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Sound Advice

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John Mayer

Battle Studies

Columbia

Buy if you like: Jackson Browne, Jason Mraz

On his fourth studio album, Battle Studies, John Mayer embraces his inner sensitive dude, largely downplaying the showier guitar work for which he was once known, save for a few biting flourishes. Opening with the lush "Heartbreak Warfare," Mayer explores such touching topics as "All We Ever Do Is Say Goodbye," asks "Do You Know Me" and whispers something about "no more suffering, no more pain" in "War of My Life." Getting the picture? "Assassin" sounds like a Sting song, as do several other tracks, which says everything about Battle Studies. A funkified version of "Crossroads" ends up being the most interesting track on the album. But that Robert Johnson/Cream cover just seems out of place in the midst of so much singer/songwriter schmaltz. Mayer has said that his models for the record were '70s L.A. soft rockers. Unfortunately, he's hit that target in all its soporific dullness. — L. Kent Wolgamott

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The Rolling Stones

Get Yer Ya-Ya's Out!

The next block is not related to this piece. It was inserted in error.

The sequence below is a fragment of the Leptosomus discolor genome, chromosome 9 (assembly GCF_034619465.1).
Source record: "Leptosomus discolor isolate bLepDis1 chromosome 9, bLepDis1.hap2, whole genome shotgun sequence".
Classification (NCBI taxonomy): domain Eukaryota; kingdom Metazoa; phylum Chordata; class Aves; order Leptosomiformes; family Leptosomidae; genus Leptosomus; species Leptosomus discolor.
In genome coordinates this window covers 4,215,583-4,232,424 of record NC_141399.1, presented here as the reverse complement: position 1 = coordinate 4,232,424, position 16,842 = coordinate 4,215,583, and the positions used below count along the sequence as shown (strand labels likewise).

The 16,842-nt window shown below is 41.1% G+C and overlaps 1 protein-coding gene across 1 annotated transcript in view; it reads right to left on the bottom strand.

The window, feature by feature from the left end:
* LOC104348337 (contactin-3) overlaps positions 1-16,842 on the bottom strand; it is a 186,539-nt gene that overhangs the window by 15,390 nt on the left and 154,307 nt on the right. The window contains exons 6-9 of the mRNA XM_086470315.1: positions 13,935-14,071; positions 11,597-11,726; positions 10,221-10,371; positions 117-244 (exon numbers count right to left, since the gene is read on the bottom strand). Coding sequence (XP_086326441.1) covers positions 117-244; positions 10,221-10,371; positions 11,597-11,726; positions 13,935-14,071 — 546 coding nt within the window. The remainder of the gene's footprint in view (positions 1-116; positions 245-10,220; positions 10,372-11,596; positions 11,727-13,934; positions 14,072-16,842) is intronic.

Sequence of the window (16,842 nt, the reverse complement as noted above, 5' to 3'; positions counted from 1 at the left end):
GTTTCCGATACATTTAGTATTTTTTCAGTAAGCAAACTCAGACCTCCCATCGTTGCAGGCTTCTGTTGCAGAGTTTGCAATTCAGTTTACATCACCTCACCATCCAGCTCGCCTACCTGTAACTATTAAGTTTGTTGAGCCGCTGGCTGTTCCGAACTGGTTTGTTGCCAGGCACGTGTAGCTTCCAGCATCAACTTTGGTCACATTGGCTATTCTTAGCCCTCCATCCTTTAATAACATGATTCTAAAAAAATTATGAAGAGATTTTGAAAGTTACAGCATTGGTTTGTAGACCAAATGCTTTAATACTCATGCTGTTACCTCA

Abkco

Buy if you like: Faces, the Black Crowes

The original single disc document of the Stones' 1969 two-night stand at Madison Square Garden is considered one of the all-time great live albums. This three-CD, one-DVD box treatment adds a disc with five songs that were left off of the original release — including, most inexplicably, "Satisfaction." The set is rounded out by a bonus 12-track disc featuring the evening's opening acts, B.B. King and Tina Turner. The Stones were in the middle of their creative peak, and their performances here are tight and spirited. King, meanwhile, is captured in the prime of his career, while Turner is at her frisky best, long before she shifted from rough-edged soul to the more polished pop material of the '80s and '90s. This reissue makes an already great live album that much better as it documents a historic moment for not only the Stones, but popular music itself. — Alan Sculley

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Norah Jones

The Fall

Blue Note

Buy if you like: Diana Krall, Cassandra Wilson

For The Fall, Norah Jones decided to collaborate with Ryan Adams and Okkervil River's Will Sheff, and to even let a little guitar noise seep into the mix. But as you might have guessed, the going never gets noisy, or even slightly out of hand. Instead, Jones applies her superb voice to pop songs like "Chasing Pirates," "Young Blood" (a cash-in on the vampire trend) and "Man of the Hour," which actually displays a bit of humor. Jones is a terrific singer who puts a jazz-tinged spin on much of her music, but her material is generally far from challenging. The Fall also tends to be less jazz oriented than Jones' first three albums. Still, it's what her legion of fans have come to expect: pretty music that's carried by a beautiful voice. Her pleasant vocals and pop grooves slip into what's sure to be perfect background music at your neighborhood Starbucks. — L. Kent Wolgamott

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